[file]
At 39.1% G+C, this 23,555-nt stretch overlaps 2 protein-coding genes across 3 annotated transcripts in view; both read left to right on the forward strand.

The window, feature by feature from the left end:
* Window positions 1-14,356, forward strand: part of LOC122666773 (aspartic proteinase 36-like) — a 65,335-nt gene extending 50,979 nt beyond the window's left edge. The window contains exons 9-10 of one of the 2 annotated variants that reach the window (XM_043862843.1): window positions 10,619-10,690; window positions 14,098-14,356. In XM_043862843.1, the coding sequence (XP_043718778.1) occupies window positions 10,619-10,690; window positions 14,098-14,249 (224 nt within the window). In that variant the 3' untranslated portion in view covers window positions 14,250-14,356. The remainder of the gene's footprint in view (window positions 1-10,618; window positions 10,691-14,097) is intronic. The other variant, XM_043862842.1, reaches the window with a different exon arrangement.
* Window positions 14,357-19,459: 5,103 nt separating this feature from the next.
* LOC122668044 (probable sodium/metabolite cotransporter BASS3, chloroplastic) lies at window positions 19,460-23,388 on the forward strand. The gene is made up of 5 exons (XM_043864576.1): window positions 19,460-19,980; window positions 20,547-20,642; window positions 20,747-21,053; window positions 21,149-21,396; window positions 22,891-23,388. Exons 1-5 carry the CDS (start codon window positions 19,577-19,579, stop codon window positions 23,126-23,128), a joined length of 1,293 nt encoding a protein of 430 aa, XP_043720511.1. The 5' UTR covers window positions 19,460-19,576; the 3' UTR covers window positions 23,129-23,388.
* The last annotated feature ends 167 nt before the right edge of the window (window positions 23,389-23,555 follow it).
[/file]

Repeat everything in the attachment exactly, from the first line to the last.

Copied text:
At 39.1% G+C, this 23,555-nt stretch overlaps 2 protein-coding genes across 3 annotated transcripts in view; both read left to right on the forward strand.

The window, feature by feature from the left end:
* Window positions 1-14,356, forward strand: part of LOC122666773 (aspartic proteinase 36-like) — a 65,335-nt gene extending 50,979 nt beyond the window's left edge. The window contains exons 9-10 of one of the 2 annotated variants that reach the window (XM_043862843.1): window positions 10,619-10,690; window positions 14,098-14,356. In XM_043862843.1, the coding sequence (XP_043718778.1) occupies window positions 10,619-10,690; window positions 14,098-14,249 (224 nt within the window). In that variant the 3' untranslated portion in view covers window positions 14,250-14,356. The remainder of the gene's footprint in view (window positions 1-10,618; window positions 10,691-14,097) is intronic. The other variant, XM_043862842.1, reaches the window with a different exon arrangement.
* Window positions 14,357-19,459: 5,103 nt separating this feature from the next.
* LOC122668044 (probable sodium/metabolite cotransporter BASS3, chloroplastic) lies at window positions 19,460-23,388 on the forward strand. The gene is made up of 5 exons (XM_043864576.1): window positions 19,460-19,980; window positions 20,547-20,642; window positions 20,747-21,053; window positions 21,149-21,396; window positions 22,891-23,388. Exons 1-5 carry the CDS (start codon window positions 19,577-19,579, stop codon window positions 23,126-23,128), a joined length of 1,293 nt encoding a protein of 430 aa, XP_043720511.1. The 5' UTR covers window positions 19,460-19,576; the 3' UTR covers window positions 23,129-23,388.
* The last annotated feature ends 167 nt before the right edge of the window (window positions 23,389-23,555 follow it).